Se realizó un estudio con la cepa Salmonella enterica, subespecie entérica, serotipo Enteritidis, var. Danysz lisina negativa, principio activo de un producto comercial usado para el control biológico de roedores. Evaluándose su inocuidad en pollos parrilleros. Se usaron 120 aves de 1 día de edad de la linea Cobb Vantress divididas en 3 grupos, con igual porcentaje de hembras y machos. El grupo A fue alimentado los días 5, 6 y 7 de edad con un alimento comercial que contenía 20% del producto raticida. El grupo B fue inoculado al 8vo día de edad directamente al buche con 1 ml. de 108 UFC de la bacteria. El tercer grupo permaneció como control. Se registraron signos clínicos y mortalidad diaria, peso corporal individual semanal, recuperación de la cepa de Salmonella usada y reapuesta serológica. A partir del quinto día postinoculación y durante una semana, dos aves de cada grupo fueron necropsiadas. Adicionalmente se tomaron muestras de sangre a todos los grupos a los 21, 28 y 35 días post inoculación y en aves sacrificadas, para detectar anticuerpos a Salmonella mediante la prueba de aglutinación en placa. Los resultados del estudio bacteriológico, y de las pruebas serológicas realizadas entre el día 5 a 12 post desafio fueron negativos a Salmonella spp. No se encontraron lesiones macroscópicas compatibles con infección por Salmonella, sin embargo a los 28 y 35 días post desafio las aves del grupo A dieron 5.5% a los 28 días (1/18) y 16.6% a los 35 días de edad (3/18) aves positivas a la prueba de aglutinación para Salmonella spp.. las aves que reaccionaron serológicamente fueron sometidas a una evaluación bacteriológica, se aisló Salmonella spp. tipificada como lisina positiva. Los pesos corporales a la sétima semana no mostraron diferencias significativas entre grupos. / The Salmonella enterica serotipe Enteritidis var Danysz negative lysine strain is used as a component of a product for biological control of rodents. This product is a mixture of grains containing the strain. The present study evaluated whether the strain was innocuous for chickens or not. One hundred and twenty day – old Cobb Vantress broiler chicks (50% each sex) were divided into 3 groups of 40 chicks each. Four chicks per group were separated to verify if they were free from Salmonella spp. The group A was fed with standard broilers food containing 20% of the product for biological rodent control. The group B received 1 ml containing 108 CFU of Salmonella enterica serotipe Enteritidis var Danysz negative lysine by crop gavage at eighth day. The group C was kept as uninoculated control group. Clinical signs, mortality, recovery strain used in the experiment, body weight, and serological response were recorded. Chicks were observed daily for clinical signs and mortality. Bacteriological cultures were made in order to recover the microorganism from liver and spleen. All birds were weighed every week. Two chicks were randomly selected from each treatment group, euthanatized, and necropsied since the fifth day during one week. Serum samples and select tissues (liver and spleen) were collected for bacteriological culture. Additionally, serum samples were collected from each group in the 21st , 28th and 35th days postinoculation. The results of bacteriological work of select tissues (direct and indirect cultures) and the serological study of serum samples tested negative for Salmonella spp. Positive birds to the agglutination test to Salmonella spp. were found only in the group A. It was found 5.5% at 28 days and 16.6% at 35 days of age. The positive birds were submitted to a bacteriological evaluation; in one of them Salmonella spp was isolated and typified by biochemistry as positive lysine. Significant weight differences among groups recorded in the seventh week, were not found.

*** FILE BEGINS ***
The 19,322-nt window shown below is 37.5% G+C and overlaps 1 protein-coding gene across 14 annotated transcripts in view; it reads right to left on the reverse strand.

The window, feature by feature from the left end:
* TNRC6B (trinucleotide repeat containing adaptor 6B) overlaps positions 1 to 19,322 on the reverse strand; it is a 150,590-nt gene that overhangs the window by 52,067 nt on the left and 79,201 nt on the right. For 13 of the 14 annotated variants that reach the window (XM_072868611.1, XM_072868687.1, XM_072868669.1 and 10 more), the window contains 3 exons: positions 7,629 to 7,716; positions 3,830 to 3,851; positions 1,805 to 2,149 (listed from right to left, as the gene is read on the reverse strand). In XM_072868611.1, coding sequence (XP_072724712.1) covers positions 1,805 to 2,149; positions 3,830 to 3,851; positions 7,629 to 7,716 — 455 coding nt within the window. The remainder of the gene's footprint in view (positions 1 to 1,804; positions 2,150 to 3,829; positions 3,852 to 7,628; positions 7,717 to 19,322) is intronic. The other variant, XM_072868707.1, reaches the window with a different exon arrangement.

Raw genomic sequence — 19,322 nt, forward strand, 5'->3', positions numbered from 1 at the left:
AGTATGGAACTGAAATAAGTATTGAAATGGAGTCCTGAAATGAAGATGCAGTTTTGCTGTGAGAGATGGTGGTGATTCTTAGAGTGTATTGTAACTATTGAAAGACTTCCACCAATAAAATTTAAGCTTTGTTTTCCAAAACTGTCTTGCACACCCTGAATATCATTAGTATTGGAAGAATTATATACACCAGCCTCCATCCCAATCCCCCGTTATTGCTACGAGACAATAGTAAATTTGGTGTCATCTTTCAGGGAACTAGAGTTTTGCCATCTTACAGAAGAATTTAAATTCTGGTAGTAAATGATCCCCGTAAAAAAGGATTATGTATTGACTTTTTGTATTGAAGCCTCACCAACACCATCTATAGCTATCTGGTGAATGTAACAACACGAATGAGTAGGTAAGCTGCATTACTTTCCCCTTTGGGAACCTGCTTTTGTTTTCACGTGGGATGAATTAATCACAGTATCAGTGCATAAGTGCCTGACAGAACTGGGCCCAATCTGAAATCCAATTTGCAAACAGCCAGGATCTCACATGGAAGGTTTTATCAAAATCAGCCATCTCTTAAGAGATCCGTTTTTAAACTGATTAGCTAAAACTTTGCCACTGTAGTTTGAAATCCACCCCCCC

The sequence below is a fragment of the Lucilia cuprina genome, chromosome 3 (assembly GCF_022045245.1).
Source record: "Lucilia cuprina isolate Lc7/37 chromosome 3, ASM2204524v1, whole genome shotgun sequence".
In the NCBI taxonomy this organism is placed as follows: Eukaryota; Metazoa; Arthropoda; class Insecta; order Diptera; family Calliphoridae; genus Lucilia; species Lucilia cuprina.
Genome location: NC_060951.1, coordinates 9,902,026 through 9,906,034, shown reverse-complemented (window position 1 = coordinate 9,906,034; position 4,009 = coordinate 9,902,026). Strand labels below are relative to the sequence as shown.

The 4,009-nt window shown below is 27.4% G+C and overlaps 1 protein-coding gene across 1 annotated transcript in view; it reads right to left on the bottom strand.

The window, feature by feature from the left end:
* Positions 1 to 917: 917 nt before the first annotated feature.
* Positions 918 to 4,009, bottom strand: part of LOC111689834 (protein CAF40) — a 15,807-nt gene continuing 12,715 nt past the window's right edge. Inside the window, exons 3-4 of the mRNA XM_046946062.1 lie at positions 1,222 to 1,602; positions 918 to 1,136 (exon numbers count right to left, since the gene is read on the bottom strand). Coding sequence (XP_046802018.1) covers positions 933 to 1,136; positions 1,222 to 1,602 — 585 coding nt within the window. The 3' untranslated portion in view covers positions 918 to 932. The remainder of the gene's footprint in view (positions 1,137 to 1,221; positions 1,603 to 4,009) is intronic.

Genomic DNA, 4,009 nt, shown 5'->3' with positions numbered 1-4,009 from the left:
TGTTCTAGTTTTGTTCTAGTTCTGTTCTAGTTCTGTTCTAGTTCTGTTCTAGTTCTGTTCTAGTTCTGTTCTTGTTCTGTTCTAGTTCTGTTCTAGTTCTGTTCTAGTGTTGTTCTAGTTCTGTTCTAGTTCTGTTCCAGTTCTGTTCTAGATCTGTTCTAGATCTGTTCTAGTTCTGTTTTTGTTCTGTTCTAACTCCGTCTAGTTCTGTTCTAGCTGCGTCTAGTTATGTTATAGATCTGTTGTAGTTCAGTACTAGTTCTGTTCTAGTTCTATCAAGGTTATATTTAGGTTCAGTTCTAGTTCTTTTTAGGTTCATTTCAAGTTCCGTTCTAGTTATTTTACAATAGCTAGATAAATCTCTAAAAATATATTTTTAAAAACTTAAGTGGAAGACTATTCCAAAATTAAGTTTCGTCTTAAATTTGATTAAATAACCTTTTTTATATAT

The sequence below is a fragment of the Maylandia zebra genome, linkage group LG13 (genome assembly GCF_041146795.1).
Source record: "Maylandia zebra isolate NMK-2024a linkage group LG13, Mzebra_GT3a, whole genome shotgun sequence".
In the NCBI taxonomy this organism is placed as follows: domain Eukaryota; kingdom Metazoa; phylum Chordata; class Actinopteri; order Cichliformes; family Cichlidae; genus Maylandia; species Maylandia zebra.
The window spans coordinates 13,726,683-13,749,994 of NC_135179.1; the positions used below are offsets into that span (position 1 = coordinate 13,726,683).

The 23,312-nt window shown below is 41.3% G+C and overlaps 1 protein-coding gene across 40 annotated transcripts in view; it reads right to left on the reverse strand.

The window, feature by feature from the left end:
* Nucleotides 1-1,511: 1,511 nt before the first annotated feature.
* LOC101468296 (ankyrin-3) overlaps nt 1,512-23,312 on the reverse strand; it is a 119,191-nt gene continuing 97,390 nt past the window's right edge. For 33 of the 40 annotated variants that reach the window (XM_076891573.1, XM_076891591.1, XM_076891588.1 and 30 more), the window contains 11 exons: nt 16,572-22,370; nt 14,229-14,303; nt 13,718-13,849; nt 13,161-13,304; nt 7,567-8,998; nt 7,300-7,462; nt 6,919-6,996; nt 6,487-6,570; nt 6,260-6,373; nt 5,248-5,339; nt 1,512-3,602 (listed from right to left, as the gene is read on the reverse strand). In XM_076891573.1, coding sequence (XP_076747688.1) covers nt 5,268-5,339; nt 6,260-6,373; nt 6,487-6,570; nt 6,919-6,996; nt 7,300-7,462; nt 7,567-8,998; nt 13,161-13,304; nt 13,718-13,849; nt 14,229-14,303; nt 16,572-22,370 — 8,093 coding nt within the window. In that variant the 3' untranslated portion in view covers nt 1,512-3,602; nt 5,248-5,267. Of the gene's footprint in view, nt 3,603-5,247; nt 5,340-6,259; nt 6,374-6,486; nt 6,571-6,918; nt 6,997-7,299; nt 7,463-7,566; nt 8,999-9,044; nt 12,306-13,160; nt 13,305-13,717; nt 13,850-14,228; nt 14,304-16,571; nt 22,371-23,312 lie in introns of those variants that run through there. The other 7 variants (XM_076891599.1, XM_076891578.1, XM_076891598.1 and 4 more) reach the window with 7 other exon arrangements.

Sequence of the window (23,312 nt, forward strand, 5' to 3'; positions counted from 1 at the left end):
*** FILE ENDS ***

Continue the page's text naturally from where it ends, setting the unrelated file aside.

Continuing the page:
A study of the carrier state in Salmonella infection